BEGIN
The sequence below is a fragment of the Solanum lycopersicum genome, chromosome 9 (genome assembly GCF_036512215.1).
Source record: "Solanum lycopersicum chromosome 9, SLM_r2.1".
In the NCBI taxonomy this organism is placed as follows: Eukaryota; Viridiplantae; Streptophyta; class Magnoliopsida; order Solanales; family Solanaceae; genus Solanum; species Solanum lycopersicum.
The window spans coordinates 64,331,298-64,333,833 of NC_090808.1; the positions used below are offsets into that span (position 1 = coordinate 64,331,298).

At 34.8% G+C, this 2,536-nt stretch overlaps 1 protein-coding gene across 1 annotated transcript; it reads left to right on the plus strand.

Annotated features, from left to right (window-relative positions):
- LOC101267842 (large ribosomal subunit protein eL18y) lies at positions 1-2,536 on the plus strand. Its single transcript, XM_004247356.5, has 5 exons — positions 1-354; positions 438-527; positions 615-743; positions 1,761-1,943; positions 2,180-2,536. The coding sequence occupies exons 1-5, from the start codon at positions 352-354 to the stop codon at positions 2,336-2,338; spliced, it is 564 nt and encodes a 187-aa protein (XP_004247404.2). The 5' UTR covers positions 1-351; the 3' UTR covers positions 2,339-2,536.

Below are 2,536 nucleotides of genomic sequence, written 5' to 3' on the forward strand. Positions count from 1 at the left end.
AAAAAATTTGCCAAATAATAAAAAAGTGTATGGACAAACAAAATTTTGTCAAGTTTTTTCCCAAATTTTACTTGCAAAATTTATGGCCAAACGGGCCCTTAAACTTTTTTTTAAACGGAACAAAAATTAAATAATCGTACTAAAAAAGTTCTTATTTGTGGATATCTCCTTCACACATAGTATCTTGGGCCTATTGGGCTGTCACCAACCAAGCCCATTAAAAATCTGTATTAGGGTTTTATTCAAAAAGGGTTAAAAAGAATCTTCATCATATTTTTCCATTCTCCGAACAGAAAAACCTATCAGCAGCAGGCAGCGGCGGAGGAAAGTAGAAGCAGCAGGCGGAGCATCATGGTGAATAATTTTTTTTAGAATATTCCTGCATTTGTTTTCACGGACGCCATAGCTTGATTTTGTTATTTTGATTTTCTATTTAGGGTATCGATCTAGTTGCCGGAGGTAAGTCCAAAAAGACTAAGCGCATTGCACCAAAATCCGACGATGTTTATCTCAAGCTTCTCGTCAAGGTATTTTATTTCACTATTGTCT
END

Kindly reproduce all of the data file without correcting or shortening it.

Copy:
The sequence below is a fragment of the Solanum lycopersicum genome, chromosome 9 (genome assembly GCF_036512215.1).
Source record: "Solanum lycopersicum chromosome 9, SLM_r2.1".
In the NCBI taxonomy this organism is placed as follows: Eukaryota; Viridiplantae; Streptophyta; class Magnoliopsida; order Solanales; family Solanaceae; genus Solanum; species Solanum lycopersicum.
The window spans coordinates 64,331,298-64,333,833 of NC_090808.1; the positions used below are offsets into that span (position 1 = coordinate 64,331,298).

At 34.8% G+C, this 2,536-nt stretch overlaps 1 protein-coding gene across 1 annotated transcript; it reads left to right on the plus strand.

Annotated features, from left to right (window-relative positions):
- LOC101267842 (large ribosomal subunit protein eL18y) lies at positions 1-2,536 on the plus strand. Its single transcript, XM_004247356.5, has 5 exons — positions 1-354; positions 438-527; positions 615-743; positions 1,761-1,943; positions 2,180-2,536. The coding sequence occupies exons 1-5, from the start codon at positions 352-354 to the stop codon at positions 2,336-2,338; spliced, it is 564 nt and encodes a 187-aa protein (XP_004247404.2). The 5' UTR covers positions 1-351; the 3' UTR covers positions 2,339-2,536.

Below are 2,536 nucleotides of genomic sequence, written 5' to 3' on the forward strand. Positions count from 1 at the left end.
AAAAAATTTGCCAAATAATAAAAAAGTGTATGGACAAACAAAATTTTGTCAAGTTTTTTCCCAAATTTTACTTGCAAAATTTATGGCCAAACGGGCCCTTAAACTTTTTTTTAAACGGAACAAAAATTAAATAATCGTACTAAAAAAGTTCTTATTTGTGGATATCTCCTTCACACATAGTATCTTGGGCCTATTGGGCTGTCACCAACCAAGCCCATTAAAAATCTGTATTAGGGTTTTATTCAAAAAGGGTTAAAAAGAATCTTCATCATATTTTTCCATTCTCCGAACAGAAAAACCTATCAGCAGCAGGCAGCGGCGGAGGAAAGTAGAAGCAGCAGGCGGAGCATCATGGTGAATAATTTTTTTTAGAATATTCCTGCATTTGTTTTCACGGACGCCATAGCTTGATTTTGTTATTTTGATTTTCTATTTAGGGTATCGATCTAGTTGCCGGAGGTAAGTCCAAAAAGACTAAGCGCATTGCACCAAAATCCGACGATGTTTATCTCAAGCTTCTCGTCAAGGTATTTTATTTCACTATTGTCT